Sold the Porsche, Bought a Ferrari 599 – /CHRIS HARRIS ON CARS

Sold the Porsche, Bought a Ferrari 599 – /CHRIS HARRIS ON CARS


[ENGINE REVVING] Good evening, everyone. A few weeks ago I bought
a Ferrari. Now why buy a Ferrari when
you’ve, quite publicly, stated that you don’t like
the company? Well, because I like
the cars and I miss not driving the cars. But really this is
about value. You see, 599 prices in the UK
have dipped sharply in the past six months, and
I just thought it looked like a good punt. I mean, I know a car like this
is only about 15,000 pounds more than the best
575 Maranello. Now don’t get me wrong, the 575
is a lovely old thing, but the 599 is on a completely
different planet. This is a fully fledged
supercar. It has a 620-horsepower
[INAUDIBLE] V12 with 448-foot pounds
of torque. And it weighs 1750 kilograms. The front brakes are 398
millimeter carbon ceramics. And the rear tires are
305 section Pirellis. It’s also a GT car that will hit
100 miles an hour in seven and a half seconds, do over
200 miles an hour, and– to me– looks the absolute business
in grigio silverstone. It also uses fuel like nothing
I’ve ever owned. I think there’s a hole
in the fuel tank. [ENGINE REVVING] But what’s it like to actually
drive this 599? Pretty spectacular actually,
I have to say. I’m a lucky swine in that I get
to drive lots of nice cars on a daily basis, but this
thing– every time I get into it I think, wow. I really do think, wow. But I also think at full-noise,
in second gear, when it’s right lit, I think
to myself, it’s got 620 horsepower and yet the car
that’s just replaced it and made this the old Ferrari
has got another– what? 120 horsepower? You do think to yourself, what
does that mean on the road? How can you possibly use it? Because I can’t use 8/10 of the
performance of this car most of the time. Anyhow, I am a journalist, and
I have to state on the record that you probably never can
have too much power when you’re in a supercar because
that’s what they’re all about. And this is a supercar and I
quite like owning supercars. I wouldn’t say it’s an easy car
to drive slowly either. The old flappy paddle
gearbox is not to my liking, I have to say. Although this one isn’t annoying
me as much as I thought it might. At low speed you have to sort of
just manage the throttle a bit and watch out for the
odd creep and junctions. It’s not as you want it. I’d love to have bought a car
with a stick, but in the UK, apparently, none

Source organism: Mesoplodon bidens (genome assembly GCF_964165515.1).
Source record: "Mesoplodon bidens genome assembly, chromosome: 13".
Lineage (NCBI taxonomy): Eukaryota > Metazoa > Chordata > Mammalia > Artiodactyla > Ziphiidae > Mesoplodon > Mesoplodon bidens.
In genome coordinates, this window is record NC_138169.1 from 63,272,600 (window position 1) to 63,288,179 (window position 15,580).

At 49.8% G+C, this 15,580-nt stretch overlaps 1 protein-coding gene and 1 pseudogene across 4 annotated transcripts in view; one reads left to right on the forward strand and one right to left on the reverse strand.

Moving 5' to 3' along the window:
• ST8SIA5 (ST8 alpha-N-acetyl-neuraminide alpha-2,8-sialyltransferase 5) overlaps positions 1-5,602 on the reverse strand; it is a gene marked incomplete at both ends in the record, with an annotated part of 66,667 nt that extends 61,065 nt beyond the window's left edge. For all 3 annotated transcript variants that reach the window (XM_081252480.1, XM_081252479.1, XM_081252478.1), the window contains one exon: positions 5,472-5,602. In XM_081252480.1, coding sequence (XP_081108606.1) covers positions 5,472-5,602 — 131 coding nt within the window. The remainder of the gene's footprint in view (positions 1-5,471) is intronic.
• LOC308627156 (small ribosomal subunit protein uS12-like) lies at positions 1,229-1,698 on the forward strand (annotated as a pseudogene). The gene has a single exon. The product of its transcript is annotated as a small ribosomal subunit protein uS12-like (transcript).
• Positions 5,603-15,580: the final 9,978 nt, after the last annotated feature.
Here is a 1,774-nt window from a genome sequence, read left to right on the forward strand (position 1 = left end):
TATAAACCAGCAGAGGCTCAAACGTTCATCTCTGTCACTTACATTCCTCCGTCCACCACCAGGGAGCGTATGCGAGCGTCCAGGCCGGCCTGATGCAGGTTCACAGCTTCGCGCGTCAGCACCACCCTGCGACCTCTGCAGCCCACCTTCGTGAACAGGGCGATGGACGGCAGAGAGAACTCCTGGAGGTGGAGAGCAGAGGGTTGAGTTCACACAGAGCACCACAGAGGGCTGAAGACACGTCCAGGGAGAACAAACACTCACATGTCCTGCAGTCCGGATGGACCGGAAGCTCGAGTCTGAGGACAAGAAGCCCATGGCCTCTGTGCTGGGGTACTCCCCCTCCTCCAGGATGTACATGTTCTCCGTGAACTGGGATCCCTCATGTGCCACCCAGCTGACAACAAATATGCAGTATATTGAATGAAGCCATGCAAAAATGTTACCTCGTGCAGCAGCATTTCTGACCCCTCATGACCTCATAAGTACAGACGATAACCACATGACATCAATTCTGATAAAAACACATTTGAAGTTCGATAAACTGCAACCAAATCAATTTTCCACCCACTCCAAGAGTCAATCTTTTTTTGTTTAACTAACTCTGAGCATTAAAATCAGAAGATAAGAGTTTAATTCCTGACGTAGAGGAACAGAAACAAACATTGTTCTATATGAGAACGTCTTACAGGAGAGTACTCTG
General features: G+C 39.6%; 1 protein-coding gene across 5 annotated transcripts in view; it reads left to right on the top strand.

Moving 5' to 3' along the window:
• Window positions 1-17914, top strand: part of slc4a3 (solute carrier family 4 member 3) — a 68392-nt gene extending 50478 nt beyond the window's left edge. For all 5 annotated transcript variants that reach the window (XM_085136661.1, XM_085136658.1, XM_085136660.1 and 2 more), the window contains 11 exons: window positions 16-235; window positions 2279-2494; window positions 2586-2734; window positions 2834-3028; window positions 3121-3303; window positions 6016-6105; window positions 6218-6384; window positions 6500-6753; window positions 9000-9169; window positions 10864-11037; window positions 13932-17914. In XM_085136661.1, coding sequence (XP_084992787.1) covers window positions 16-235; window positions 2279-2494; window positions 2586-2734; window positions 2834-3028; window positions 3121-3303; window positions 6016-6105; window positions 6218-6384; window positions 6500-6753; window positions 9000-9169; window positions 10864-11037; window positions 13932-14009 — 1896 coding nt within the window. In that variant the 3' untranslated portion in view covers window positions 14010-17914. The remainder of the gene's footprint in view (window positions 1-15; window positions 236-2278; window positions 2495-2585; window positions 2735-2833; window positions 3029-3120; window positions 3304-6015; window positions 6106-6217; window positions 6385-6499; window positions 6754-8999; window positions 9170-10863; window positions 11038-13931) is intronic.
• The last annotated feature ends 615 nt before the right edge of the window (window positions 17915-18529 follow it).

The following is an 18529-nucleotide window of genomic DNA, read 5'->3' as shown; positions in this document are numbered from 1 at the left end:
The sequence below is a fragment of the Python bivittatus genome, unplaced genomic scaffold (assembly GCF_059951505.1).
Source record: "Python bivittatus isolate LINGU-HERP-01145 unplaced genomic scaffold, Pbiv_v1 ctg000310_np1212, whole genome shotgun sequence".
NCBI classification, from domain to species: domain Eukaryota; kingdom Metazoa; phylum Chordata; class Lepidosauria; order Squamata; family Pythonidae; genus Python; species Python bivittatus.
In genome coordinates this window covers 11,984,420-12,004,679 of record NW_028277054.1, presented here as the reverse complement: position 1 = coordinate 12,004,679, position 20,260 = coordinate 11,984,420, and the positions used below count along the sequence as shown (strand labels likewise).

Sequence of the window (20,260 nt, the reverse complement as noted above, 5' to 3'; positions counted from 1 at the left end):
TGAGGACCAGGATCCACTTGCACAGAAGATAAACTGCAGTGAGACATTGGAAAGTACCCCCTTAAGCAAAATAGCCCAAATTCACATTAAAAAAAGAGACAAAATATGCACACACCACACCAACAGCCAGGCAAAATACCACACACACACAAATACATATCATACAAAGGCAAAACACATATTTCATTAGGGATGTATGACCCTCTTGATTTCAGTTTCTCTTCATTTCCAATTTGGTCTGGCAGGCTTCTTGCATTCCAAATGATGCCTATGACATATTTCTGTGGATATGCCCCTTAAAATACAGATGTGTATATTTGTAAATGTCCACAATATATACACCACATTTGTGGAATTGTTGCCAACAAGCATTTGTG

were delivered. And that meant going down the
route of buying one maybe in Germany and shipping
it over here. And I just got a bit scared and
thought, I won’t be able to sell it one day. So I’m with paddles. Once you’re up and running, they
are fairly impressive and the shift is fast. And actually, you do get into
a groove, just having your hands on the wheel. [INAUDIBLE]. But there are maybe four or five
important components of driving a car. And not having three pedals and
a gear shift to wrestle with, I feel I’m being denied
that percentage of the driving experience. Maybe I’m an old bastard, but
I feel it’s quite important and I miss it. Rides pretty good. I have to say I’d like to
have a soft [INAUDIBLE] with the fast gear change, and
you can’t separate that. You had to have a [INAUDIBLE] or 458 for them to
start doing that. Might have a button under there
to be able to override the function. But other than that, my biggest
problem here is how am I going to avoid doing too many
miles in it and making it worth about 20 pence at the
end of my ownership. That’s a pretty good problem
to have, though, isn’t it? And, of course, when you switch
all the stuff off, you can do this. It’s just lunacy. So I’ll drive it a bit quicker
now, and I’ll try and tell you what it’s like to drive this
car quite quickly. Second gear, almost can’t use
it in the UK fully open because it’s got so
much [INAUDIBLE]. I’ve got shift lights on the
steering wheel, which are quite helpful, because you can’t
look down at the rev counter when you’re on. Big car but the steering is
accurate so I can get it to where I want it to be. Listen to that noise. Oh, yes. It’s very neutral. And it’s strange. Even though your head tells
you this is a front-engine car, it doesn’t feel that way,
because it’s got so much traction when you just
[INAUDIBLE]. If you smash the throttle open
yeah, it’s a problem. It’ll just spool up. But if you feed it in it’s got
loads of traction and feels really well-balanced. It’s a physically big car
for the roads that I drive it on certainly. It’s much bigger than
I expected it to be. It feels kind of [INAUDIBLE] wide. The 512 is a smaller car, and I
think that’s a really clever development. The weight, over 1700 kilograms,
you can’t feel that because the car’s so agile. I’ve got lots of managing
settings down here to go from normal, to sport, to race. But really when it comes down
to it it’s about dropping a gear and overtaking stuff. Oh, yes. It’s just awesome. The motor, it’s smooth,
it’s responsive. But most of all, in my head,
it’s a D2 Enzo engine for the same money as a new
911 Porsche. That has to make it the bargain
of the century, doesn’t it? [ENGINE REVVING] So for my money, this is
the best value supercar on sale right now. It isn’t as pure as
the RS, but it’s something totally different. And that’s what I want from
car ownership, as many different experiences
as possible. [MUSIC PLAYING]